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JAMA Otolaryngol Head Neck Surg. 2018 Dec 1;144(12):1105-1114. doi: 10.1001/jamaoto.2018.2225.

Association of Care Processes With Timely, Equitable Postoperative Radiotherapy in Patients With Surgically Treated Head and Neck Squamous Cell Carcinoma.

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Department of Otolaryngology-Head and Neck Surgery, Medical University of South Carolina, Charleston.
Hollings Cancer Center, Medical University of South Carolina, Charleston.
Department of Public Health Sciences, Medical University of South Carolina, Charleston.
Department of Radiation Oncology, Medical University of South Carolina, Charleston.
Department of Cell and Molecular Pharmacology, Medical University of South Carolina, Charleston.
Department of Psychiatry, Medical University of South Carolina, Charleston.



Delays in initiation of postoperative radiotherapy (PORT) after surgery for head and neck squamous cell carcinoma (HNSCC) are common, predominantly affect racial minorities, and are associated with decreased survival. Details regarding the care processes that contribute to timely, equitable PORT remain unknown.


To determine care processes associated with timely, equitable PORT.

Design, Setting, and Participants:

This retrospective cohort study included patients 18 years or older undergoing surgery for HNSCC at the Medical University of South Carolina (MUSC), Charleston, followed by PORT (at MUSC or elsewhere) with or without chemotherapy from January 1, 2014, through December 31, 2016. Data were analyzed from September 15, 2017, through June 28, 2018.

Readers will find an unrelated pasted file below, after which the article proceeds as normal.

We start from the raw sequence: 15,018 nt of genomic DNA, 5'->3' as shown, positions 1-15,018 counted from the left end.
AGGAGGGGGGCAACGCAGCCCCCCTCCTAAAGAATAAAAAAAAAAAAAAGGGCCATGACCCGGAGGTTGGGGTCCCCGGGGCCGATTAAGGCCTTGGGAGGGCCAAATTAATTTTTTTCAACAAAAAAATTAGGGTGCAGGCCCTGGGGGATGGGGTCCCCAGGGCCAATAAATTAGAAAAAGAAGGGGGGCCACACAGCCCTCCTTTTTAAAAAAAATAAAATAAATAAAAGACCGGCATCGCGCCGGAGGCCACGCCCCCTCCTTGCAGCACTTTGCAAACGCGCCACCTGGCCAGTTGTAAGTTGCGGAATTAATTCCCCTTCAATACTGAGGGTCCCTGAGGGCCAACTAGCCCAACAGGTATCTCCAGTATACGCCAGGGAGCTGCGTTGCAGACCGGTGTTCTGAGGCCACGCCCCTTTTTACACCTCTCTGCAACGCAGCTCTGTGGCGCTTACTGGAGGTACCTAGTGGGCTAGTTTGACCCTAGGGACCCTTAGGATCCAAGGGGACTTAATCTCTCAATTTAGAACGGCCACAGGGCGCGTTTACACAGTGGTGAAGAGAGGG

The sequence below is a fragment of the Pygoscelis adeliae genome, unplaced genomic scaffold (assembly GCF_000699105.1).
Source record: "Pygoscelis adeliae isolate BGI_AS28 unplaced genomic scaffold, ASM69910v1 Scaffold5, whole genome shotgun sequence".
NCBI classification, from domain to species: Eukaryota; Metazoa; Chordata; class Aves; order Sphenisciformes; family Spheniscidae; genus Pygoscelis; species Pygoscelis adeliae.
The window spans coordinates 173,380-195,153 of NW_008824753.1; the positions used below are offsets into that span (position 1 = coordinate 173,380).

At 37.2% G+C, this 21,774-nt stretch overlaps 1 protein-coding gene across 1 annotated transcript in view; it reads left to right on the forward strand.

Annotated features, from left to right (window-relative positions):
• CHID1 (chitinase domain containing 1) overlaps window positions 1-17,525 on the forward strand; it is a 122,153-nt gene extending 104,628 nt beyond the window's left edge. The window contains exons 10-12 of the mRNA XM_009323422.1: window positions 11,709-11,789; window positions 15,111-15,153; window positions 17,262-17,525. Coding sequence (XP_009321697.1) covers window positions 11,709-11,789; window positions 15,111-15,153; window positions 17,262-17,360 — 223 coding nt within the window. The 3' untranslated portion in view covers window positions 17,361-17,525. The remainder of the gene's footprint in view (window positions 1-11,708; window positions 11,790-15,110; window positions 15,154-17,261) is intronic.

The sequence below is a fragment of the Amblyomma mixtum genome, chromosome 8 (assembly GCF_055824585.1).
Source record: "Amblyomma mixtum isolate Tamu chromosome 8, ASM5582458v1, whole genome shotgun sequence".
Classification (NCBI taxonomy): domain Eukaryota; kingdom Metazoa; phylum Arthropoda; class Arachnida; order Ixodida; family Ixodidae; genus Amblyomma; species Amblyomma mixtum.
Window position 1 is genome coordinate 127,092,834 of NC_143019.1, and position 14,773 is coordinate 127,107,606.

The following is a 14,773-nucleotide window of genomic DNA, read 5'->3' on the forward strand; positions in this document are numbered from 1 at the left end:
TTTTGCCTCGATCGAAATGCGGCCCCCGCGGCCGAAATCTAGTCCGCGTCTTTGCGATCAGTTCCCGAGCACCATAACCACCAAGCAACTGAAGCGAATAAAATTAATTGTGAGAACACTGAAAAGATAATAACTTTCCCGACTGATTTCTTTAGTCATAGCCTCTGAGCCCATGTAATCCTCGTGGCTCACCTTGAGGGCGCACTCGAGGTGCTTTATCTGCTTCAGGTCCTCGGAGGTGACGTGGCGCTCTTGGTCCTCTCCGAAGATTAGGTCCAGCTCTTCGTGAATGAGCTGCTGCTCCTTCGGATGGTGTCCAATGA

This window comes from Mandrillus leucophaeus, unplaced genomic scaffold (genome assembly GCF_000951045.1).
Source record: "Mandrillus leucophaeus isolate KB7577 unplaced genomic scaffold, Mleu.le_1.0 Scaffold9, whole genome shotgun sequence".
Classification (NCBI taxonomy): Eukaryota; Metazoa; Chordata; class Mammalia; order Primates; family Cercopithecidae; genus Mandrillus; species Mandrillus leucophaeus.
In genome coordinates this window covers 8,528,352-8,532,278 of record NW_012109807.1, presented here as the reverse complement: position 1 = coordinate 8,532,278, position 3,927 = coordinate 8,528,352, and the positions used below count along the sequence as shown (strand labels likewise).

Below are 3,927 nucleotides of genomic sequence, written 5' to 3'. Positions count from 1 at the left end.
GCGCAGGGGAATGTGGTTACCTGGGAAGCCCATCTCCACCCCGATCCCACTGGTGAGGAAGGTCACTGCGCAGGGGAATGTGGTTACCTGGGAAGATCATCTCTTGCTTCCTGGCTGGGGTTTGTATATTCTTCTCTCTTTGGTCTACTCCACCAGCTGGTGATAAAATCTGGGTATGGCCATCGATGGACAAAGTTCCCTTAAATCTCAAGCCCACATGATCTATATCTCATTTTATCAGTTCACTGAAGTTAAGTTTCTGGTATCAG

Main Outcomes and Measures:

The main outcome measure was the proportion of timely, guideline-adherent initiation of PORT (≤6 weeks postoperatively). Secondary outcome measures included care processes associated with timely PORT. The association between process variables with timely PORT was explored using multivariable logistic regression analysis. Effect modification of the association between receipt of care processes and timely PORT by race was explored using interaction effects.


A total of 197 patients were included in the analysis; they were predominantly white (157 [79.7%]) and male (136 [69.0%]) with a mean age of 59 years (range, 28-89 years). Overall, 89 patients (45.2%) experienced a delay initiating PORT. African American patients had a 13.5% absolute increase in the rate of delayed PORT relative to white patients (21 of 37 [56.8%] vs 68 of 157 [43.3%]). The adjusted multivariable regression showed that the following care processes were associated with timely PORT: preoperative radiotherapy consultation (odds ratio [OR], 8.94; 95% CI, 1.64-65.53), PORT at MUSC (OR, 6.21; 95% CI, 1.85-24.75), pathology report within 7 postoperative days (OR, 4.14; 95% CI, 1.21-15.86), time from surgery to PORT referral of no longer than 10 days (OR, 12.14; 95% CI, 3.14-63.00), time from PORT referral to consultation of no longer than 10 days (OR, 10.76; 95% CI, 3.01-49.70), and time from PORT consultation to its start of no longer than 21 days (OR, 4.80; 95% CI 1.41-18.44). Analysis of interactions revealed no statistically significant differences between African American and white patients in receipt of key processes associated with timely PORT.

Conclusions and Relevance:

Specific care processes are associated with guideline-adherent initiation of PORT. Novel strategies appear to be needed to ensure that these processes are performed for all patients with HNSCC, thereby facilitating timely, equitable PORT.

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